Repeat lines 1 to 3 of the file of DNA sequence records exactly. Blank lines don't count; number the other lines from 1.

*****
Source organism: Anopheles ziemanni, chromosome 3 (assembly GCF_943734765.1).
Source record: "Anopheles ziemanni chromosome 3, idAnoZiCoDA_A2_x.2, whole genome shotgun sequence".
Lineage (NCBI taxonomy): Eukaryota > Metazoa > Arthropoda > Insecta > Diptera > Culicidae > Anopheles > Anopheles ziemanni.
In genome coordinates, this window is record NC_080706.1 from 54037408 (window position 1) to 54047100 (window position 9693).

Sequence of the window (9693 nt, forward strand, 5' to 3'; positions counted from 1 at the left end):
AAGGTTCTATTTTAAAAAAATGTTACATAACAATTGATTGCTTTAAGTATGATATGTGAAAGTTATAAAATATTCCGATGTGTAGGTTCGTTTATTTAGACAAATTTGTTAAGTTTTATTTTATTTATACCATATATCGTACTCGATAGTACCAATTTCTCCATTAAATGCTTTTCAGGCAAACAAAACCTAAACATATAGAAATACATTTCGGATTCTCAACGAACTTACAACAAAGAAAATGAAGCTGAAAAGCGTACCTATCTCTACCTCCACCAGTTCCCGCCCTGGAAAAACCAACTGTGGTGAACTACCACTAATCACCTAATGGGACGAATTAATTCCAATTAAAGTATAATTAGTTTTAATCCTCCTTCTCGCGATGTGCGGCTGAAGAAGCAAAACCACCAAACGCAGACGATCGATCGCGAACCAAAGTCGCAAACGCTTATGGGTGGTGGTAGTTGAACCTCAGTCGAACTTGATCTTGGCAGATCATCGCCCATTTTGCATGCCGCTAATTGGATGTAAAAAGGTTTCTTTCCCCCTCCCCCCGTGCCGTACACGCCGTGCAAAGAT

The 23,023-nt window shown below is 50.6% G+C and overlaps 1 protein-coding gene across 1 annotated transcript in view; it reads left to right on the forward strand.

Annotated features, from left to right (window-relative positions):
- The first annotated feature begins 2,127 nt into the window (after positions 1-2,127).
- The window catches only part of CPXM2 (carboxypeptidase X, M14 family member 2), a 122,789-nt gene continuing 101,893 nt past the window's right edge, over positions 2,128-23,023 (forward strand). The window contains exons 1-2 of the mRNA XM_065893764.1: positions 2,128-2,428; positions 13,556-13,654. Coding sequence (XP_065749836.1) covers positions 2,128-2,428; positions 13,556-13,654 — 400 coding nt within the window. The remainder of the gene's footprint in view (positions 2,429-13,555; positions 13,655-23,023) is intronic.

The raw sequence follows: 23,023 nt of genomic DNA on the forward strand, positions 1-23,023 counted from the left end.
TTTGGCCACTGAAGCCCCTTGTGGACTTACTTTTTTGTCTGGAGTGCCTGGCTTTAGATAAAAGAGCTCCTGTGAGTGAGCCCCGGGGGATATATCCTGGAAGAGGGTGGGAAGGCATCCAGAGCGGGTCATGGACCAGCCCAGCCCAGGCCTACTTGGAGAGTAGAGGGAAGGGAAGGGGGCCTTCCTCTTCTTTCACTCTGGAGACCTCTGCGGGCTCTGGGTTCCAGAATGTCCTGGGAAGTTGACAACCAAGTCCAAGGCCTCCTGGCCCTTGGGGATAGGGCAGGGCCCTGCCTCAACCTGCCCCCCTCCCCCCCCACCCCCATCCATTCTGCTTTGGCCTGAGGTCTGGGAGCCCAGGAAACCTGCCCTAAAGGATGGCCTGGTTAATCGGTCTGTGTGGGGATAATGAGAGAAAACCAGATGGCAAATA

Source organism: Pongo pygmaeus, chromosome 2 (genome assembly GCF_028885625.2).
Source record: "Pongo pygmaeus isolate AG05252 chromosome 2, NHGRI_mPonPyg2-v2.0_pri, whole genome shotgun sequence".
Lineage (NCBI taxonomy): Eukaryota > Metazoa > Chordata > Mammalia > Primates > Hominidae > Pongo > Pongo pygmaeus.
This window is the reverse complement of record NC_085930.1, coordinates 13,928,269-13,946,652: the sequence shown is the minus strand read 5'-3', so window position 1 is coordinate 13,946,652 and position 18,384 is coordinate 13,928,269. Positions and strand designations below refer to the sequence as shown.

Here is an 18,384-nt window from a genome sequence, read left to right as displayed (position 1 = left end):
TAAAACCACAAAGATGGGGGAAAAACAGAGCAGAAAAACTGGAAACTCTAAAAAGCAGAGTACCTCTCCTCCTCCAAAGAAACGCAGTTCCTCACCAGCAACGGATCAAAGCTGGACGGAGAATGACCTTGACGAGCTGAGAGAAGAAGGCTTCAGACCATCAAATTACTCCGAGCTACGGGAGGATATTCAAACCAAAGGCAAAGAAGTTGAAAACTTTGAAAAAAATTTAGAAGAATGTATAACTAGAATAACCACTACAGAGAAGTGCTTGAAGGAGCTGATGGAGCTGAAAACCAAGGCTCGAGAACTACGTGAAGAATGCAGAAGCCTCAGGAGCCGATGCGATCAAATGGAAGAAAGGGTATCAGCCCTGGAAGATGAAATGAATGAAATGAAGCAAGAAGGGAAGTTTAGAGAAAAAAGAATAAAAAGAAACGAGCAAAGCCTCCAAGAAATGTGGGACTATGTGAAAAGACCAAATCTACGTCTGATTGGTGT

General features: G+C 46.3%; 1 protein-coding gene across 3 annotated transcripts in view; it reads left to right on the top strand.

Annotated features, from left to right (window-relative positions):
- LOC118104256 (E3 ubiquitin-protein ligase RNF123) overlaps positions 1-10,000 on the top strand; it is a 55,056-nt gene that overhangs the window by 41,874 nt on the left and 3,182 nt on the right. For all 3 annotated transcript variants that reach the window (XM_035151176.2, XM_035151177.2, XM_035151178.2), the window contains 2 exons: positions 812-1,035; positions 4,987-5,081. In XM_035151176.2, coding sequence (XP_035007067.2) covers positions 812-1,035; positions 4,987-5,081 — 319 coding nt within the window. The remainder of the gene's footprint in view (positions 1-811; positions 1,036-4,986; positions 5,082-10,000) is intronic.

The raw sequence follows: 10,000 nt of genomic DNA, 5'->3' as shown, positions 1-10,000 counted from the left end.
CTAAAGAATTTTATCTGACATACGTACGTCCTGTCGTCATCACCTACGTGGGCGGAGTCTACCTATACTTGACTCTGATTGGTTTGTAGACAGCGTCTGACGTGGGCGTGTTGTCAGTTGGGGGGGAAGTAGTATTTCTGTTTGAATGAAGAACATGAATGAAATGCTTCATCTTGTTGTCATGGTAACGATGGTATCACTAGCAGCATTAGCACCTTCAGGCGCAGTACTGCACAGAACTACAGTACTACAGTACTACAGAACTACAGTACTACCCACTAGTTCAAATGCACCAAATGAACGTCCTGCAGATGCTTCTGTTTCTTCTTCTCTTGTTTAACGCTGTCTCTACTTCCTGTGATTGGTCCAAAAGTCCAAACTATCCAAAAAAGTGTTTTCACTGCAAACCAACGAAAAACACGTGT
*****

Source organism: Anopheles ziemanni, chromosome 3 (assembly GCF_943734765.1).
Source record: "Anopheles ziemanni chromosome 3, idAnoZiCoDA_A2_x.2, whole genome shotgun sequence".
Lineage (NCBI taxonomy): Eukaryota > Metazoa > Arthropoda > Insecta > Diptera > Culicidae > Anopheles > Anopheles ziemanni.